The announcement was viewed as a betrayal by users who pointed out that WhatsApp’s founders promised the Facebook deal would not affect privacy on WhatsApp.
But while WhatsApp’s 1 billion users adjust to the news, some marketers are already seeing dollar signs. Brands, they say, will be able to deliver WhatsApp users receipts, shipping updates and urgent messages — for example, information about a delay to their upcoming flight.
But while unlocking the “black box” of WhatsApp’s encrypted data is tempting, some caution that brands who make the first step with the platform risk a negative reaction from consumers. They must decide if it’s a risk they can’t afford to miss.
The ‘death of apps’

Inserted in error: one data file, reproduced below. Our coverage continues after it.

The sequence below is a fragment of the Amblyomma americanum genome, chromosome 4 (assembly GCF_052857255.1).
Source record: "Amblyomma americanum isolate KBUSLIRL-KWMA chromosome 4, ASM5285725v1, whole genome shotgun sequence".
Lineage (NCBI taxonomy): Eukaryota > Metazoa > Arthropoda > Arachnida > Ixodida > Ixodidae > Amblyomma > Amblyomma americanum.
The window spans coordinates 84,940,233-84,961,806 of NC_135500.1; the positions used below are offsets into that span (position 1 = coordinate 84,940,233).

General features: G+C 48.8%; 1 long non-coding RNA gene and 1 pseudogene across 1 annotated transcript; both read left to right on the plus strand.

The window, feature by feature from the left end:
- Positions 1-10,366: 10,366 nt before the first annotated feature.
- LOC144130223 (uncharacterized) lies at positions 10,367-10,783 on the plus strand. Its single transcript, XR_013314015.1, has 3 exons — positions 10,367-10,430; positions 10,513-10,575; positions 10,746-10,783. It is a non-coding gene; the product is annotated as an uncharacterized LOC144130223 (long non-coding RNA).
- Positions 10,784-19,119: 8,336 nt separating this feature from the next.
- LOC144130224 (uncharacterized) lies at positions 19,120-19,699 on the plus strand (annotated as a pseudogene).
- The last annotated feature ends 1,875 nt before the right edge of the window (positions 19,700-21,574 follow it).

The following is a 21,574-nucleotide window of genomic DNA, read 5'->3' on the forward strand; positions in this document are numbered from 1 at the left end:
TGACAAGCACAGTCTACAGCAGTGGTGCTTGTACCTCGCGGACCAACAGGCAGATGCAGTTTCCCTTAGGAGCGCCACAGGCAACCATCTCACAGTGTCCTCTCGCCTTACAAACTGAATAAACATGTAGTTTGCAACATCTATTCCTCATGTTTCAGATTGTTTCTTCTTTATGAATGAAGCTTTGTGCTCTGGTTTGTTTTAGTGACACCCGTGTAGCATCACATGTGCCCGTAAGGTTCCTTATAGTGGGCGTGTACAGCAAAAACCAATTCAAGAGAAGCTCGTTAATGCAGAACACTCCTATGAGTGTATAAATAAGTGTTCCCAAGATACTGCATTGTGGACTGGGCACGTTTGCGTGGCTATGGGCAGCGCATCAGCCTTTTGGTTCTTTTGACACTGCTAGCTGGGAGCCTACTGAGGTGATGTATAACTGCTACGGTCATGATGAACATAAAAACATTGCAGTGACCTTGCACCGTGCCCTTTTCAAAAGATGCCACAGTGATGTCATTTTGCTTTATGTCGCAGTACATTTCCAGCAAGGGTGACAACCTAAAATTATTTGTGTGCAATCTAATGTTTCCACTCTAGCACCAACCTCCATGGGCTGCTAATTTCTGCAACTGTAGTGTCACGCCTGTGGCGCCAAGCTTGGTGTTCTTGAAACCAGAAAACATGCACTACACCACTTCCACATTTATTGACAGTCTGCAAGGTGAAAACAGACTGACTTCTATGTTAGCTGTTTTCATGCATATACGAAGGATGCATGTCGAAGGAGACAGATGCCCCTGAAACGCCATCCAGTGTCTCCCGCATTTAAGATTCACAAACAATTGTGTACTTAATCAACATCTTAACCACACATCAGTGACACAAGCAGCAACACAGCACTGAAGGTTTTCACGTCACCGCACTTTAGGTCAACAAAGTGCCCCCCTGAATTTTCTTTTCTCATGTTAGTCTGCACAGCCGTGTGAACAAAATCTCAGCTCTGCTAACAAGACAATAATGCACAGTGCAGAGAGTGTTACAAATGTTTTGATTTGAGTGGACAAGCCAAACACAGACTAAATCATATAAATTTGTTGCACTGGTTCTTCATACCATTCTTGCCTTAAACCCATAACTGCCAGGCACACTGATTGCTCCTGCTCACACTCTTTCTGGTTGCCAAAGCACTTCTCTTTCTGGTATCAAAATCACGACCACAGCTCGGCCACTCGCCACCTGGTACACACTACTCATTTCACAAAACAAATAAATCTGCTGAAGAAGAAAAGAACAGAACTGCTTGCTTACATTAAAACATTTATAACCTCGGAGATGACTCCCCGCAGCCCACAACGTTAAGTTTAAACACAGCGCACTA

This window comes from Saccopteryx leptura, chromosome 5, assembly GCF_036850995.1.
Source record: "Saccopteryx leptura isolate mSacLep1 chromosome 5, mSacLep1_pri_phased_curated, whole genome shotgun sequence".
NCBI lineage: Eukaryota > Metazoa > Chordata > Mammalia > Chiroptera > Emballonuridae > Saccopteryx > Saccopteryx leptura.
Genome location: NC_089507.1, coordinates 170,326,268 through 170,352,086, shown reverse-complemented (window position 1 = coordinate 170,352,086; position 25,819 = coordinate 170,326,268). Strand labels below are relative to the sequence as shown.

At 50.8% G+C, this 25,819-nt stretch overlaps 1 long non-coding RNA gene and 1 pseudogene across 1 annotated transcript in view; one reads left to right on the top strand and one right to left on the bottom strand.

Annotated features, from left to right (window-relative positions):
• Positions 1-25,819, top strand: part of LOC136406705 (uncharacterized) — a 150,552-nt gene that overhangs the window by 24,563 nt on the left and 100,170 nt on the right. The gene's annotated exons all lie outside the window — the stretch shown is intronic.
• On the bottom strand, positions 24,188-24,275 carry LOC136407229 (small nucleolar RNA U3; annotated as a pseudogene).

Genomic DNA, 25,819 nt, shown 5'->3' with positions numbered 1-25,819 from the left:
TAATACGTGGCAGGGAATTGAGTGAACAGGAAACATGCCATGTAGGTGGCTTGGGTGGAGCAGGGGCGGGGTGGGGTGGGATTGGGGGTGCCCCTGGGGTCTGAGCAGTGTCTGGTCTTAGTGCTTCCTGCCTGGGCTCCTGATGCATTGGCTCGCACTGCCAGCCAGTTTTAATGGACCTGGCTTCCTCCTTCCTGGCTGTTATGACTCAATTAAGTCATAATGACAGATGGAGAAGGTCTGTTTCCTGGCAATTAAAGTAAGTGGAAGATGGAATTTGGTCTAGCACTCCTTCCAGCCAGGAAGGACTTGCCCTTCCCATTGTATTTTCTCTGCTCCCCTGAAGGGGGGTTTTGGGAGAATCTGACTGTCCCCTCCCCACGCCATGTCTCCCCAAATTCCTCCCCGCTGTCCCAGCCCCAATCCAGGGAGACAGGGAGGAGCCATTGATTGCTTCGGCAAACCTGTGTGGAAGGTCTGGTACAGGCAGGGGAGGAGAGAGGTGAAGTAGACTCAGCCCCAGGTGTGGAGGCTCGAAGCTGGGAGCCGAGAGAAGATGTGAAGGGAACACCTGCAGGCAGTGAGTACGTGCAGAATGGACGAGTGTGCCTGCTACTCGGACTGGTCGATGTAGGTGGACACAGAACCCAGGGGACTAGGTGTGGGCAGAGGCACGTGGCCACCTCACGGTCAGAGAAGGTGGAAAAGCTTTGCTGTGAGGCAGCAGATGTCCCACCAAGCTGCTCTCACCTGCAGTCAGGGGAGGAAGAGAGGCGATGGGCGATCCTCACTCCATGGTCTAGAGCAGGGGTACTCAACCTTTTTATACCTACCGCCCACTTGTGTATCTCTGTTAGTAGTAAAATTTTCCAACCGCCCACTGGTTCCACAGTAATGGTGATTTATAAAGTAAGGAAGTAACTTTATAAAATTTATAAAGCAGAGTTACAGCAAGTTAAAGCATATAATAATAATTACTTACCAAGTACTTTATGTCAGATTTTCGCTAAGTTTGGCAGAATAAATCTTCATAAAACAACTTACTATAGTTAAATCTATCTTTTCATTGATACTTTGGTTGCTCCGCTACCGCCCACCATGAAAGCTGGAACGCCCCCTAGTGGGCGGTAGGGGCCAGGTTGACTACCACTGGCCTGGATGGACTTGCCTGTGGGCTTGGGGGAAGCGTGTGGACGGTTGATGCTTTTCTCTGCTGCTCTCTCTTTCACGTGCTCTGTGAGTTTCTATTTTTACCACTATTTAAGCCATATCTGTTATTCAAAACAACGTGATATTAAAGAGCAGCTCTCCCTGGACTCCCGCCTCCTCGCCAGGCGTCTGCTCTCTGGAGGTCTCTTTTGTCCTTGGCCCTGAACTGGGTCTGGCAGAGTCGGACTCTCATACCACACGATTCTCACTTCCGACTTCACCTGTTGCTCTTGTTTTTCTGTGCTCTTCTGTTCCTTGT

It turns out service brands are already using the platform to answer customer queries. Dutch bank ABN AMRO receives an average of 3,000 messages via WhatsApp each week, despite promoting the channel very little, said Jeroen van de Ven, the bank’s social media manager.
“[WhatsApp] has finally realized it’s time to open it in an official way,” he said. According to van de Ven, WhatsApp’s current spam policy has made it difficult for brand users wanting to send out high volumes of messages. But if this is changed, they will be able to treat WhatsApp as seriously as other customer service channels like Facebook and Twitter.